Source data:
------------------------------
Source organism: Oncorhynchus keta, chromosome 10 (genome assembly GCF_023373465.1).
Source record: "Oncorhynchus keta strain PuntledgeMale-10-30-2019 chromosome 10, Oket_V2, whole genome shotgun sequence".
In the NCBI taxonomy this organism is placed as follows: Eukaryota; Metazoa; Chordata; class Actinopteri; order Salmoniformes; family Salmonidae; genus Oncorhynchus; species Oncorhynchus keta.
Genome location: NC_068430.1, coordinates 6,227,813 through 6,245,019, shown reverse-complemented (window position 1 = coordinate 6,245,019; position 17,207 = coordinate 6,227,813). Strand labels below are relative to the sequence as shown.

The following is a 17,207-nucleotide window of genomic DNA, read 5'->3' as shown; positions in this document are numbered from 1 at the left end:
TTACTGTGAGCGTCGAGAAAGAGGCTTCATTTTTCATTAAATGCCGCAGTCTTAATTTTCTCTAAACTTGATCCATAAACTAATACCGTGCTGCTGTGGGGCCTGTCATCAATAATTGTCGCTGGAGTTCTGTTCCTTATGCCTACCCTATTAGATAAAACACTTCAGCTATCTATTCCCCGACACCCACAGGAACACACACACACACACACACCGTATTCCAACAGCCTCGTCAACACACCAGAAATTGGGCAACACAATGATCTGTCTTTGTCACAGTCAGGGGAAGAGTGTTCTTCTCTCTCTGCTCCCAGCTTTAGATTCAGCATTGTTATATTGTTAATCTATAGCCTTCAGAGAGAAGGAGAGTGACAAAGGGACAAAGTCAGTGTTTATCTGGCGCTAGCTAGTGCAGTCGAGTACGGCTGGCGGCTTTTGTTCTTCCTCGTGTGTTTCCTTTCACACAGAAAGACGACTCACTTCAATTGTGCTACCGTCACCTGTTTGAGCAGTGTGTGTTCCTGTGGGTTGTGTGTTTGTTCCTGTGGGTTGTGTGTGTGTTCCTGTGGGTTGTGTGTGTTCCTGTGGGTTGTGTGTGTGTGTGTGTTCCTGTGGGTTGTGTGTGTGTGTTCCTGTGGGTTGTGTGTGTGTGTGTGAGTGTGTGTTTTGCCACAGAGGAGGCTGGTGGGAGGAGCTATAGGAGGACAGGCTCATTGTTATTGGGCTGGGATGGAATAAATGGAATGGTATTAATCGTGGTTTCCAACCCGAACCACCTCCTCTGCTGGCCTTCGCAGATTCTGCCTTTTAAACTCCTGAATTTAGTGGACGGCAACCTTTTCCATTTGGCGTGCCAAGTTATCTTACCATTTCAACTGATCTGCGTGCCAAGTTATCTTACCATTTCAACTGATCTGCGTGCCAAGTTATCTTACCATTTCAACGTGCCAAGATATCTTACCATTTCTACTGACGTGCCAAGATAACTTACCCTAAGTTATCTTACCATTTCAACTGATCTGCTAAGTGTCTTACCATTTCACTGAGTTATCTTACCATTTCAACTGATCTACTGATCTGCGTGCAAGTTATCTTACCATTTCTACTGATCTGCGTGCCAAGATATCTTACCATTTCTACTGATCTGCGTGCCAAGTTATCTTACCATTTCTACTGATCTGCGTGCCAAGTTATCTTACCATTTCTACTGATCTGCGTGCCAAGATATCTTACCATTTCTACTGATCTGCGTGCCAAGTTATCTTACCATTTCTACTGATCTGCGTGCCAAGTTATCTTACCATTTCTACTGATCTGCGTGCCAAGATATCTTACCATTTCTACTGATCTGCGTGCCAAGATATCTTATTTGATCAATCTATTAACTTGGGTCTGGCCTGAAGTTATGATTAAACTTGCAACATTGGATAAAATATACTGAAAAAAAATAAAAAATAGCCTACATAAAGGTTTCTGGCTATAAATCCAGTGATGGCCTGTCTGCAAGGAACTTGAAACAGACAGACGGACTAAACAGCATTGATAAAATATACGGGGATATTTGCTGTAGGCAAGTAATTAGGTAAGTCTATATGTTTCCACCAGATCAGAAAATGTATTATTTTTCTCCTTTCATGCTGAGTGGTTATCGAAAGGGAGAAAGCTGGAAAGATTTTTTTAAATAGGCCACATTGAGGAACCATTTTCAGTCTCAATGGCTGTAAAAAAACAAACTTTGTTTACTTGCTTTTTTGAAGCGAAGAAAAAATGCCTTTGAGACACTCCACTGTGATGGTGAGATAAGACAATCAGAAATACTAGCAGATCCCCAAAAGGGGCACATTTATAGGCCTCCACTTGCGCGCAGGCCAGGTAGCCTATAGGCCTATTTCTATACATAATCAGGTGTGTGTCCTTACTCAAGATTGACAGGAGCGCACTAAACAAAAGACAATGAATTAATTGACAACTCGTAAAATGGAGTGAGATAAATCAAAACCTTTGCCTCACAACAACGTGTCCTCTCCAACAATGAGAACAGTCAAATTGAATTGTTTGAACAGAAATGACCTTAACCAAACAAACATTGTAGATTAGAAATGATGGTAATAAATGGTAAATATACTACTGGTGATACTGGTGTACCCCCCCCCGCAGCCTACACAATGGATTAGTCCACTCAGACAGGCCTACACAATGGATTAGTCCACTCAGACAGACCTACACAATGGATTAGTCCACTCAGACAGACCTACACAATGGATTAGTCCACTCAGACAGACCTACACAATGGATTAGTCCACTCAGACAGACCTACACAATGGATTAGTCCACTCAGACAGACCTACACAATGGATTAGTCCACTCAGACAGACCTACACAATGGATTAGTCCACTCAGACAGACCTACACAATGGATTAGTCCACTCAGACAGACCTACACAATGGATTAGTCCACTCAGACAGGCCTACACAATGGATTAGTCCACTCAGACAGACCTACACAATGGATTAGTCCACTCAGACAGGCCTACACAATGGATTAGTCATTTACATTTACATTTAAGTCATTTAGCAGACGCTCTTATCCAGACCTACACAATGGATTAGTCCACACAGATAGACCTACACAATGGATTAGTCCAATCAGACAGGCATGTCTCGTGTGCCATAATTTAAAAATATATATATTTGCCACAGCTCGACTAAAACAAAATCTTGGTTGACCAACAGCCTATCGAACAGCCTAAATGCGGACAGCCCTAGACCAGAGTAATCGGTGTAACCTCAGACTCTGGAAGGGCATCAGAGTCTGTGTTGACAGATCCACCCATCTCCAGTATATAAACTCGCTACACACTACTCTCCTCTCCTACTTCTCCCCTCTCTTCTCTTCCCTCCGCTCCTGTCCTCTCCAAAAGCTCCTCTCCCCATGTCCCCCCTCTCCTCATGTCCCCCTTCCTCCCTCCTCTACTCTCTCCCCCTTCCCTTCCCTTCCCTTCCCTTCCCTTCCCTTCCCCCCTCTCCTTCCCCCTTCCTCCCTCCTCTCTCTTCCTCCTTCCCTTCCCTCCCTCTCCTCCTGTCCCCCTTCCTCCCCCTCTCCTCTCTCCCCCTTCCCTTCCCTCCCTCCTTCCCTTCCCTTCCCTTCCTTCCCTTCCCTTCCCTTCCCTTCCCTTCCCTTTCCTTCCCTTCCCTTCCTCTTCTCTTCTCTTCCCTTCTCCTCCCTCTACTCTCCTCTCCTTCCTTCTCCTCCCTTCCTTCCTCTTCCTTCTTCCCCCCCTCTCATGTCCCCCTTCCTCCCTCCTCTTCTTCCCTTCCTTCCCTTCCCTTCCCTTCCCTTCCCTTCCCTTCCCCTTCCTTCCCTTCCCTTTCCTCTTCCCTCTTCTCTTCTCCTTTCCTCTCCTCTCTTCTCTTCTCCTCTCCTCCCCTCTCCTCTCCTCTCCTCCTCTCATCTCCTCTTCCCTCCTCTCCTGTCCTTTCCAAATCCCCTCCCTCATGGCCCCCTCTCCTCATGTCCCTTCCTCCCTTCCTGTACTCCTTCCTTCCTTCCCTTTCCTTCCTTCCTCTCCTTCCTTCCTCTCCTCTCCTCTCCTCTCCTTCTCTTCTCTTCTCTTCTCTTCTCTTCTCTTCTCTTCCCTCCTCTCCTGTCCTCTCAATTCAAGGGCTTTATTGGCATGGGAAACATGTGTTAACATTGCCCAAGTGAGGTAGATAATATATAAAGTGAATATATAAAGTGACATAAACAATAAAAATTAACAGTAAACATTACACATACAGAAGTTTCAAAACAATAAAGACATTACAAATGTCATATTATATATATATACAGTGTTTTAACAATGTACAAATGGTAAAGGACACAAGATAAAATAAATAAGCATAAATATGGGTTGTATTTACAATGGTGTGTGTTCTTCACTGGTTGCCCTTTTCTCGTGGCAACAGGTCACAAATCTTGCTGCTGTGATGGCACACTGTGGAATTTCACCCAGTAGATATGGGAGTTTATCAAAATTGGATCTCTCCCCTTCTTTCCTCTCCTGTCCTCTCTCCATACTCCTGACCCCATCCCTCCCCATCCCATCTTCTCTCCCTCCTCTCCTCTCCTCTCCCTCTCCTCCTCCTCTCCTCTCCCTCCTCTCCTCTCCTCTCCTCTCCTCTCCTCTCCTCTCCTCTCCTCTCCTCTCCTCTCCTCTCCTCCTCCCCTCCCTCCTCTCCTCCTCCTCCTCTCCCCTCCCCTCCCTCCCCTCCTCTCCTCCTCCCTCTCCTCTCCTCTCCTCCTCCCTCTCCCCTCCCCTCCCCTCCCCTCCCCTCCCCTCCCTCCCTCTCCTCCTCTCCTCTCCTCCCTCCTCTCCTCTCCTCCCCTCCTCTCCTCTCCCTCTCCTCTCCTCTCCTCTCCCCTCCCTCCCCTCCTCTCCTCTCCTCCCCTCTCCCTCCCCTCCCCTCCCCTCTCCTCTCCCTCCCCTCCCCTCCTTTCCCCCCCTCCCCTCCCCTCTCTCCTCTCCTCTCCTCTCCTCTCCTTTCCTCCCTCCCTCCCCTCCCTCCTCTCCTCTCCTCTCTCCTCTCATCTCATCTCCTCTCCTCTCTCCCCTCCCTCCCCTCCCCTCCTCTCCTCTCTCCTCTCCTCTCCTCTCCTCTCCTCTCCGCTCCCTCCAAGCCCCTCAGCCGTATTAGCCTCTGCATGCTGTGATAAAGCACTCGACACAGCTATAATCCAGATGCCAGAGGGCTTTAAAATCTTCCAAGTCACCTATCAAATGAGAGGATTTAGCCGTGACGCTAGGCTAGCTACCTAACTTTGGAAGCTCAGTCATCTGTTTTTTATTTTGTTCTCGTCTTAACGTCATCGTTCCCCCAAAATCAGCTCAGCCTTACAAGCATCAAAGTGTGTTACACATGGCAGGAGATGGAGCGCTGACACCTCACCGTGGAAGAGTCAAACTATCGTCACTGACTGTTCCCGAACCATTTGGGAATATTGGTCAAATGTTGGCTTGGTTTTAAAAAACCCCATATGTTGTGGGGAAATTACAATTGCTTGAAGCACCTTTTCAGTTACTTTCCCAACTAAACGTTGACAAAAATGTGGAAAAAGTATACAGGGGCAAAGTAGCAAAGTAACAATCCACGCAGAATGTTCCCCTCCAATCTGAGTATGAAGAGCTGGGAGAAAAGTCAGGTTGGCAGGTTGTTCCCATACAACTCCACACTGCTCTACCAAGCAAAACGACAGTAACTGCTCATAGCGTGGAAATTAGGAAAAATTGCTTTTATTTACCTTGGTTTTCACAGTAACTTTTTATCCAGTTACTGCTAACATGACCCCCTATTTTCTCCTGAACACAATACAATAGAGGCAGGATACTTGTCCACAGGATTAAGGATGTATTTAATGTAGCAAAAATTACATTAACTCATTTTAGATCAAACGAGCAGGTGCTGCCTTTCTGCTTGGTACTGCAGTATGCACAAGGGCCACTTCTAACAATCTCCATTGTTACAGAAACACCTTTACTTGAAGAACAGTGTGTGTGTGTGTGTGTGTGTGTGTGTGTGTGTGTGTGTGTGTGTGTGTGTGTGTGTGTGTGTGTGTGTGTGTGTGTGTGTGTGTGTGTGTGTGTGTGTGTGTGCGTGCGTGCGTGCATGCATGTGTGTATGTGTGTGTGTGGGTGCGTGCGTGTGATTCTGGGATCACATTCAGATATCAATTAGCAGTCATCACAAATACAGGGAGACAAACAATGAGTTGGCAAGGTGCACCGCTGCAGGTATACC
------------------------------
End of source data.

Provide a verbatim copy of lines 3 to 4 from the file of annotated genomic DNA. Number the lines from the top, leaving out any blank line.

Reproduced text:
In the NCBI taxonomy this organism is placed as follows: Eukaryota; Metazoa; Chordata; class Actinopteri; order Salmoniformes; family Salmonidae; genus Oncorhynchus; species Oncorhynchus keta.
Genome location: NC_068430.1, coordinates 6,227,813 through 6,245,019, shown reverse-complemented (window position 1 = coordinate 6,245,019; position 17,207 = coordinate 6,227,813). Strand labels below are relative to the sequence as shown.